America’s Shockingly Clumsy Nuclear History

In the drone of bad news from around the world these days, it’s bleakly reassuring that things aren’t as bad as they could be. For example, the United States continues to have a pretty solid record of not incinerating its own cities with the accidental detonation of a nuclear weapon. Solid, but not spotless: Eric Schlosser’s new book Command and Control explores the American history of near-misses, including a 1961 incident where Goldsboro, North Carolina, would have been destroyed but for a single part and a 1980 accident involving (seriously) a dropped wrench that caused an ICBM to explode in its silo.

Anyone who’s read Schlosser’s previous books can expect Command and Control to be meticulously researched and reported, but while Fast Food Nation at least gave us something we could do at the end to reduce our exposure to the terrors he unearthed (eat less meat), the danger of nuclear weapons in human hands isn’t exactly something under an individual’s authority.

Schlosser’s work fits well in the well-established body of work revising and expanding our history of the nuclear arms race—another good example is Richard Rhodes’ Arsenals of Folly, which dealt at length with the dangers of the last decade of the Cold War: As Ronald Reagan’s anti-Communist rhetoric was intensifying and the Americans were driving up military spending, the Soviets became more and more convinced that they were going to be attacked, leading to crisis during the Able Archer 83 NATO wargames.

Between massive errors both technical and political, it’s a small miracle that any of us are here today to fret about terrorism, in other words. Nuclear weapons aren’t really made for humans who make mistakes, which is another way of saying that we probably shouldn’t keep them around. Schlosser put it explicitly to the Guardian: “Our ability to create dangerous things exceeds our ability to control them.”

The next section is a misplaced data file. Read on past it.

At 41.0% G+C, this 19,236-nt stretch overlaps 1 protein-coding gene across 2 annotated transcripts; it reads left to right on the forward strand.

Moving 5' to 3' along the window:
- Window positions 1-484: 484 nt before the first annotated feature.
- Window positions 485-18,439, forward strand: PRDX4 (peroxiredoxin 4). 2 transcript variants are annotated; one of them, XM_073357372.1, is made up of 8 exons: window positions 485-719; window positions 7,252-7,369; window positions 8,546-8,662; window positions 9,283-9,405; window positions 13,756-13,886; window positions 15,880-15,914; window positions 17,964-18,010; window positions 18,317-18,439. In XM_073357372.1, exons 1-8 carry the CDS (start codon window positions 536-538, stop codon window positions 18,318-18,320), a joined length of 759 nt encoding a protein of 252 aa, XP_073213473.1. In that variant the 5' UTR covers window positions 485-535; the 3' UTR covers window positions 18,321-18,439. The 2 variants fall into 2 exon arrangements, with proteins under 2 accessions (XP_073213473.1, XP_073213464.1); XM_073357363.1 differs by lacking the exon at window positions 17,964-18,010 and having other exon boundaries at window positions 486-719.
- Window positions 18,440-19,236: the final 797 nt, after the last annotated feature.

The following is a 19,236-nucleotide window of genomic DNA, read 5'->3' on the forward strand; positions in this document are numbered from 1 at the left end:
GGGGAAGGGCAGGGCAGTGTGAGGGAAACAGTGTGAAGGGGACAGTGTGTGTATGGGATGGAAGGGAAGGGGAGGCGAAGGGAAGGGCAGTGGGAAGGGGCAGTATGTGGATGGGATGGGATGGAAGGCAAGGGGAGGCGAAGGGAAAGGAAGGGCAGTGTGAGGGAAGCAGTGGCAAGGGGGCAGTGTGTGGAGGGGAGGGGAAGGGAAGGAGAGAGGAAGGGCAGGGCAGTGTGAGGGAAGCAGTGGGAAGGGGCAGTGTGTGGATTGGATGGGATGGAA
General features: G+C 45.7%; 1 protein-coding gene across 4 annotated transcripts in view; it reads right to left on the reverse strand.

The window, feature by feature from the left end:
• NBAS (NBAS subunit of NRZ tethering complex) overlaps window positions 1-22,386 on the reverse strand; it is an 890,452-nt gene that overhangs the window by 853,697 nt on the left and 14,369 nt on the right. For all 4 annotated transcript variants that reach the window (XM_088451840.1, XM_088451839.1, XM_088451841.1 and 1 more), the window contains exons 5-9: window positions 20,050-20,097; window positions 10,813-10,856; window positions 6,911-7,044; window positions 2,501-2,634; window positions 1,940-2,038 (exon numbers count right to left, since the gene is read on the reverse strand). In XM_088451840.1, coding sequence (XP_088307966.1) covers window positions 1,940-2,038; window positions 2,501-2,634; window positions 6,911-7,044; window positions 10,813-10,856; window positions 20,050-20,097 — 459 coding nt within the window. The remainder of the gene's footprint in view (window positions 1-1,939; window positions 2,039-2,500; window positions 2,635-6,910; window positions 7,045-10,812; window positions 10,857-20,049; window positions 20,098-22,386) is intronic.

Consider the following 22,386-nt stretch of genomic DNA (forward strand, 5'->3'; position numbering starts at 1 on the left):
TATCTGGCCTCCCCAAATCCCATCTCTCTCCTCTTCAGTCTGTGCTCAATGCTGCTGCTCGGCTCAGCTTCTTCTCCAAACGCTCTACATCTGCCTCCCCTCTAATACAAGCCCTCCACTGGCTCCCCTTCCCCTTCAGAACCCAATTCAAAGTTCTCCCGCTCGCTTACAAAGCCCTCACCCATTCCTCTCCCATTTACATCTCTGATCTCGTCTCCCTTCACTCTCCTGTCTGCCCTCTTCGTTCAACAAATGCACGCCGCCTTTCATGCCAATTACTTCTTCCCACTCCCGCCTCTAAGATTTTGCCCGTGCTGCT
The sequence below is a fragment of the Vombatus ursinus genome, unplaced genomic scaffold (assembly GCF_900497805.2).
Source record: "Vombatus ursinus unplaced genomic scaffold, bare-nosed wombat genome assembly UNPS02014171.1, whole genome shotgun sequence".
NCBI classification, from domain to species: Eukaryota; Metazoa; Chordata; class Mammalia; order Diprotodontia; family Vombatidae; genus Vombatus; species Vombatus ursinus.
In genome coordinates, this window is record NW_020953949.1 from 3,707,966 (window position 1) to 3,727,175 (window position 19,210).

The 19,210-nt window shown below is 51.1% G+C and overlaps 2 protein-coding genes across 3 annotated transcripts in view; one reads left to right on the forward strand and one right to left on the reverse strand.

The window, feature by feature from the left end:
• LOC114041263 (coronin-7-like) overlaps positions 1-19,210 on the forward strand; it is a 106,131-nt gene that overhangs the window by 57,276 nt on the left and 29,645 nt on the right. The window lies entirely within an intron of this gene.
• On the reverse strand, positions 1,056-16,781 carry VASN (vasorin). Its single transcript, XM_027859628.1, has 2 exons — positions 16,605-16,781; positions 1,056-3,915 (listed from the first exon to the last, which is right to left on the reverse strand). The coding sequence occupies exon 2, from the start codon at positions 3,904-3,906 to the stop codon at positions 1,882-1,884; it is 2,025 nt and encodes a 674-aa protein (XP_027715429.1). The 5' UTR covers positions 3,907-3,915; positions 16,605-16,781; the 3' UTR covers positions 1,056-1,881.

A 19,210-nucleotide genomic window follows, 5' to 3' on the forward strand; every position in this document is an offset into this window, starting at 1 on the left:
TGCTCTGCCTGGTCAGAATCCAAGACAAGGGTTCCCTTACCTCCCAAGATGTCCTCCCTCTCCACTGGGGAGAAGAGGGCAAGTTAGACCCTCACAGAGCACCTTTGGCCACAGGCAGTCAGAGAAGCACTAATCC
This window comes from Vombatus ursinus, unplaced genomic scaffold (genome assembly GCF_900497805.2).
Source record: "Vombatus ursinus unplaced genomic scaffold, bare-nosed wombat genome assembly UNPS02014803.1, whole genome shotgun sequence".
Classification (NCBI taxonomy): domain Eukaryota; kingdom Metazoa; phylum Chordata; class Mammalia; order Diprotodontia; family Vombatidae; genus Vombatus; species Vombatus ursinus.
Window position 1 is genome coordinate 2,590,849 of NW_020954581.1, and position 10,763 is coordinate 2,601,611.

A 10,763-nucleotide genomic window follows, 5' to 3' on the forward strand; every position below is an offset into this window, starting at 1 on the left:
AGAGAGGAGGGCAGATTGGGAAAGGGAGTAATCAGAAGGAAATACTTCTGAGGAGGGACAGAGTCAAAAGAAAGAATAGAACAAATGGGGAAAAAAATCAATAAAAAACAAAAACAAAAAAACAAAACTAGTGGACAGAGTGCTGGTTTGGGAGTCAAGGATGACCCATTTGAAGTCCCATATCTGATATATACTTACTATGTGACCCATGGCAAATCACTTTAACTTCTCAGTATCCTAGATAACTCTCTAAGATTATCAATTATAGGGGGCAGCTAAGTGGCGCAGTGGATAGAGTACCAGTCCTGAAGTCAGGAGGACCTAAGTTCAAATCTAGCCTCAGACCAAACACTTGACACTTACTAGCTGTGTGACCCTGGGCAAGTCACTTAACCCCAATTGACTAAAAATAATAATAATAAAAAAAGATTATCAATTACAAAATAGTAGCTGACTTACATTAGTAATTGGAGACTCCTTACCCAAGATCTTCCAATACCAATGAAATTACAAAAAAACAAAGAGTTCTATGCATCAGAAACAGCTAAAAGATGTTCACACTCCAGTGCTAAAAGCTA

It may not be entirely fair to say that the world’s atom-mongers have always had a hard time swallowing that humility, but keep in mind that the nuclear age was born in some of the most strictly controlled company towns the US has ever seen (though it seems they weren’t as secret as we thought). Maybe the idea that these inventions could be kept monitored and chaperoned indefinitely just naturally appealed to the men in charge.

But then, they couldn’t know that the world would just sort of get used to living with thousands of nuclear weapons ready to be used at a moment’s notice. The nuclear age is coming up on its 70th birthday in 2015, as the baby boomers and nuclear weapons continue their long shared history. The children born after World War II—the war the atom bomb ended—have never known a world without the threat of nuclear war. It seems likely that nuclear weapons will outlive them all, despite some important people’s best efforts.

That isn’t the worst-case scenario, of course. After all, a world in which nuclear weapons exist is one where they haven’t all been used. And the arguments of some political scientists that nuclear weapons have kept the peace between great powers shouldn’t be ignored. But all that means is that for the foreseeable future we can’t just get by on hoping for continued (relative) world peace—we’ve got to hope that Lieutenant Butterfingers in the missile silo keeps a firm grip on his wrench. How safe are we supposed to feel, exactly?

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